Maybe we could try shutting off the consoles but keep the game running. Maybe we could let it play out in front of us, with every step we take and every decision we make. Maybe the key to world peace is not for everyone to be of one mind, but for everyone to be of countless unique and boundless minds, following their own paths and shaping the world into whatever they can imagine. Maybe the thing I like about video games is that they’re just like life.

Family Stories – Grandma’s Wedding Ring

My grandmother married my grandfather in the early 1920’s; he died in the ’70’s when I was three or four.  She was still very social after he died, but, other than a couple of friends who seemed to feel they were more-than-friends, my grandma never opened her heart to any man other than my grandpa.

She had a wedding set – diamonds and whatnot – that she wore all the time, and it was so enormous that it dwarfed her finger.  Those rings were the only ones I ever saw or knew about until after she died.

My mother was reminiscing about my grandma a little while ago, recounting a fairly serious heart procedure that Grandma had undergone in her late 80’s.  She is, in fact, in some record book for being the oldest person to have the procedure.  Since I don’t live in the same town with my parents and grandmother, all I knew was that the surgery had gone perfectly well and that Grandma recovered completely.  But my mother revealed that there had been some anxiety beforehand, as they were prepping Grandma for the operating room.

“Well, of course,” I said.  “I’d be pretty anxious.”

“Oh, no!” my mother said, shaking her head.  “She wasn’t anxious about the surgery.  She trusted her doctor completely.  She trusted God completely.  No, it was her wedding ring.”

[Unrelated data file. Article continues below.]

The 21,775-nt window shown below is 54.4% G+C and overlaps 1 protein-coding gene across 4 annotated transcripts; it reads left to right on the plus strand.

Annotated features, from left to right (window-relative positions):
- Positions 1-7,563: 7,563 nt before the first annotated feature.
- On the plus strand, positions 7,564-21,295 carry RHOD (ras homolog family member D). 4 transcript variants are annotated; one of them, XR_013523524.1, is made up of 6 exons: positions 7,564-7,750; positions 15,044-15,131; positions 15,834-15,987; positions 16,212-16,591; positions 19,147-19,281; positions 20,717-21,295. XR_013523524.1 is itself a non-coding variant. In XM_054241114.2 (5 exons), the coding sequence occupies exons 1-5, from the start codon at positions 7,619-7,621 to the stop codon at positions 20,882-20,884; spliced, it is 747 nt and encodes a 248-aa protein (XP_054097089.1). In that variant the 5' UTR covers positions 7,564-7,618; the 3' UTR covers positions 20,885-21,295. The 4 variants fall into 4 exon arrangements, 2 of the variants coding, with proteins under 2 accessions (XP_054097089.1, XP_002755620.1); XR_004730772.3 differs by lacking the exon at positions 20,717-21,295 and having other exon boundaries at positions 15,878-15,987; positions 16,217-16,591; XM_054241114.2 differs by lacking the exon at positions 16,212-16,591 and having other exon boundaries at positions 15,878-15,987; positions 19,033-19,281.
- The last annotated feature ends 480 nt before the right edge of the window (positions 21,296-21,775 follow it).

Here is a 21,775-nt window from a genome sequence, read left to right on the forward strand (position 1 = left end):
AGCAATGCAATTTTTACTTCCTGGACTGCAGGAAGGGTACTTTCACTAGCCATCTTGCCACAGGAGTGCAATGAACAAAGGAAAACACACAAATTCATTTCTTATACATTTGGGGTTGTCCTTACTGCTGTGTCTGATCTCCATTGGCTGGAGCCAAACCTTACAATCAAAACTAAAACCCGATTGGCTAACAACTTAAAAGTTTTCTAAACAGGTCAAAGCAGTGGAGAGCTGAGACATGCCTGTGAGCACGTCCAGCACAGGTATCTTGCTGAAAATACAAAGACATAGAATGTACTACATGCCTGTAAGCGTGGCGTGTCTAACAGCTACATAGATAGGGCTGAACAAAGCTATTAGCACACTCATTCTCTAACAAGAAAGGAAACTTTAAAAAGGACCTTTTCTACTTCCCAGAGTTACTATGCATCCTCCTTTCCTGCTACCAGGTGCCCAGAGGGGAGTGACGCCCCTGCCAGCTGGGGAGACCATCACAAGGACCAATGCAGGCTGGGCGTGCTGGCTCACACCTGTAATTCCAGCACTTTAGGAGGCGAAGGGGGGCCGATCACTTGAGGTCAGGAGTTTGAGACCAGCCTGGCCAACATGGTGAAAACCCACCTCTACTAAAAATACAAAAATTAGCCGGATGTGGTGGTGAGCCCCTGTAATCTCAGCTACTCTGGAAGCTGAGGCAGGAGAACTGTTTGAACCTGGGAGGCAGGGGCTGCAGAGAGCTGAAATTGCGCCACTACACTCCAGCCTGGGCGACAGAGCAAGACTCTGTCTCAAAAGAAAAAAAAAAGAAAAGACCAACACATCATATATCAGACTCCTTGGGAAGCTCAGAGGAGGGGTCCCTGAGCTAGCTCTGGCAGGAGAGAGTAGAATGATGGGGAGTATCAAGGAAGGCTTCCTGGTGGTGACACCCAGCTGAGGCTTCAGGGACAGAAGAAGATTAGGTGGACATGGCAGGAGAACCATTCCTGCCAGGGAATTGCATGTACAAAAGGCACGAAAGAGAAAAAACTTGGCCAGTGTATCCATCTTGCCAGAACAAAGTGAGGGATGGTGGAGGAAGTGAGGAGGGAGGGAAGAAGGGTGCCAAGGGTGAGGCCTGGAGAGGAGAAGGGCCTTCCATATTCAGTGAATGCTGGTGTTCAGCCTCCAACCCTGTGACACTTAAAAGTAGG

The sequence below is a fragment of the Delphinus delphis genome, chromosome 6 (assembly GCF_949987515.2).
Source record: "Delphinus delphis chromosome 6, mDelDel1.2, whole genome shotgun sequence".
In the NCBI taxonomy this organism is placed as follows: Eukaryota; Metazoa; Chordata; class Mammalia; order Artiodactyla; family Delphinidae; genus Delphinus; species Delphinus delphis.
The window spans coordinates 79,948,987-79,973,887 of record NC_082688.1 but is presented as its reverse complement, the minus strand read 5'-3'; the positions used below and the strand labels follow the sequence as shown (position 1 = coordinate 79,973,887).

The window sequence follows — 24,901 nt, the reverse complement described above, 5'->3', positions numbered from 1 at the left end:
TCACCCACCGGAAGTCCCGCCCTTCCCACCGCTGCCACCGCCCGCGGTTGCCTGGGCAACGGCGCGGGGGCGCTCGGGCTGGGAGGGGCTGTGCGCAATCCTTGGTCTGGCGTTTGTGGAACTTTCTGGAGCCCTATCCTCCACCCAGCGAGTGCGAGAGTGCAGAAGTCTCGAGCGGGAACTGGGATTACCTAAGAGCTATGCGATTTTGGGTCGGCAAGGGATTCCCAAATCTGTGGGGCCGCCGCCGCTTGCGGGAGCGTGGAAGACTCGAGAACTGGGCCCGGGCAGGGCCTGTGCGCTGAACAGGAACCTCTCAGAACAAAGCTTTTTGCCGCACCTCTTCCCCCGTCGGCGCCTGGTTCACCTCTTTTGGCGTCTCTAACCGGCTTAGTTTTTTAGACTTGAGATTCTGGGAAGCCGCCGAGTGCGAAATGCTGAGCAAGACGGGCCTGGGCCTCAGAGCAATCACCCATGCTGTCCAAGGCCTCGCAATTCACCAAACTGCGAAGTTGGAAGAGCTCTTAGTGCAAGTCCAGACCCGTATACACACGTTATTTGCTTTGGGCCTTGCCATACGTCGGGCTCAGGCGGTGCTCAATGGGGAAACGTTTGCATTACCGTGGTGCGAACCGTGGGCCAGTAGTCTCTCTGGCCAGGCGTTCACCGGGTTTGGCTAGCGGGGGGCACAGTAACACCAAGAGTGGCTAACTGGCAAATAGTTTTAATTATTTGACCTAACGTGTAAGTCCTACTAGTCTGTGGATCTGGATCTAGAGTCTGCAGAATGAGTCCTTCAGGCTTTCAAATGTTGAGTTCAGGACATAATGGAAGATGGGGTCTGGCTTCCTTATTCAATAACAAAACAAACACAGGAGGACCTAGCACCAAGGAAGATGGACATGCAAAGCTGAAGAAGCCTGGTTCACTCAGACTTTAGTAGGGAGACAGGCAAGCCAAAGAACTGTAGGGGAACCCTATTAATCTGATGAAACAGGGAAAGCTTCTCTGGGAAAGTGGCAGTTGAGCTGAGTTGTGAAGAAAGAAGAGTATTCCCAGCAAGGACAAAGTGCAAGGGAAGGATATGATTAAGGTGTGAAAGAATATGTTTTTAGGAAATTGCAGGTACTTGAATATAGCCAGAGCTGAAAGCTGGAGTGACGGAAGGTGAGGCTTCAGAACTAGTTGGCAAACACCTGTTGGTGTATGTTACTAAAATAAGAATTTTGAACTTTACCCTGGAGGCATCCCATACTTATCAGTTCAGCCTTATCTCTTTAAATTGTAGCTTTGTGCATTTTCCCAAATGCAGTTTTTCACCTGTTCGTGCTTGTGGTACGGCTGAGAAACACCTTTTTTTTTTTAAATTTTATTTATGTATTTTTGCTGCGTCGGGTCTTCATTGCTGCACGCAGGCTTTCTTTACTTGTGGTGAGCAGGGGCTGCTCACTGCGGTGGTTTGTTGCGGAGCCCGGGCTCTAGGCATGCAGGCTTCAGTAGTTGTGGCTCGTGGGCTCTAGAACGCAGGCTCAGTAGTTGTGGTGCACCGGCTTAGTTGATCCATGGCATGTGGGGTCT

Her wedding ring?  Well, the doctors said that she needed to remove all jewelry before the procedure, including her wedding ring.  Grandma cheerfully pulled off the giant collection of diamonds and silver that hung off her left ring finger.

And the other one too, the doctors said.

Underneath the wedding set was another ring, a simple metal band that had been on her finger – rain or shine, day or night, life or death – for more than sixty years.

She became very agitated.  Charlie (my grandpa) wouldn’t like it.  She had promised him.  She couldn’t take it off.

My mother explained to Grandma that they would put the ring back on as soon as she woke up from the operation, and that the operation was going to save her life, and that Grandpa wouldn’t want her to die.

Well no, Grandma agreed.  He wouldn’t want me to die.

For many moments, she pondered her choices.  That ring had been there, unchanging, for longer than many people get to live.  It represented a promise.  It represented all the love in her heart.  It was a way to feel that my grandpa was still connected to her.

But without the surgery, her life would be cut short.  In the end, she decided that she would rather live, and that the ring would be safe for a few hours in a box.  In the end, she chose life, and she twisted the simple band off her finger and handed it to my mother.

It took a long time, though, for her to choose.  It took a really long time.